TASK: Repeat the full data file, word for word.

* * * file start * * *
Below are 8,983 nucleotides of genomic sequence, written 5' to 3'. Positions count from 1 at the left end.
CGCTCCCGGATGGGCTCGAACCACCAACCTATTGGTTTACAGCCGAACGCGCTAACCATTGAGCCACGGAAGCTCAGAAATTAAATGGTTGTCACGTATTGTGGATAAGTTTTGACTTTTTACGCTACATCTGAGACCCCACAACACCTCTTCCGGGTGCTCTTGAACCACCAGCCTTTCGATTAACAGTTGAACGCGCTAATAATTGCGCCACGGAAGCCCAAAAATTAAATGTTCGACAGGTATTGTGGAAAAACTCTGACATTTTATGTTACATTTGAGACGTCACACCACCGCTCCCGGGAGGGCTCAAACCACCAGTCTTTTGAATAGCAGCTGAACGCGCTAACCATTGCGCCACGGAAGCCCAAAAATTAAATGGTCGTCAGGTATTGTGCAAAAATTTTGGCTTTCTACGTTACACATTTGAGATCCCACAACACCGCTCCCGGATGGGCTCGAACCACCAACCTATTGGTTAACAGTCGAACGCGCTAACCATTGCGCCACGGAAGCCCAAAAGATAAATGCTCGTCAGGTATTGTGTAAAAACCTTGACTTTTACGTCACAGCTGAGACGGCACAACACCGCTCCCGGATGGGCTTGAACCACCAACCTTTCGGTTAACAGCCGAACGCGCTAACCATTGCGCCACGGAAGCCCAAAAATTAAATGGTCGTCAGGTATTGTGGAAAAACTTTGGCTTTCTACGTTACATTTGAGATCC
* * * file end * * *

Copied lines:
Below are 8,983 nucleotides of genomic sequence, written 5' to 3'. Positions count from 1 at the left end.
CGCTCCCGGATGGGCTCGAACCACCAACCTATTGGTTTACAGCCGAACGCGCTAACCATTGAGCCACGGAAGCTCAGAAATTAAATGGTTGTCACGTATTGTGGATAAGTTTTGACTTTTTACGCTACATCTGAGACCCCACAACACCTCTTCCGGGTGCTCTTGAACCACCAGCCTTTCGATTAACAGTTGAACGCGCTAATAATTGCGCCACGGAAGCCCAAAAATTAAATGTTCGACAGGTATTGTGGAAAAACTCTGACATTTTATGTTACATTTGAGACGTCACACCACCGCTCCCGGGAGGGCTCAAACCACCAGTCTTTTGAATAGCAGCTGAACGCGCTAACCATTGCGCCACGGAAGCCCAAAAATTAAATGGTCGTCAGGTATTGTGCAAAAATTTTGGCTTTCTACGTTACACATTTGAGATCCCACAACACCGCTCCCGGATGGGCTCGAACCACCAACCTATTGGTTAACAGTCGAACGCGCTAACCATTGCGCCACGGAAGCCCAAAAGATAAATGCTCGTCAGGTATTGTGTAAAAACCTTGACTTTTACGTCACAGCTGAGACGGCACAACACCGCTCCCGGATGGGCTTGAACCACCAACCTTTCGGTTAACAGCCGAACGCGCTAACCATTGCGCCACGGAAGCCCAAAAATTAAATGGTCGTCAGGTATTGTGGAAAAACTTTGGCTTTCTACGTTACATTTGAGATCC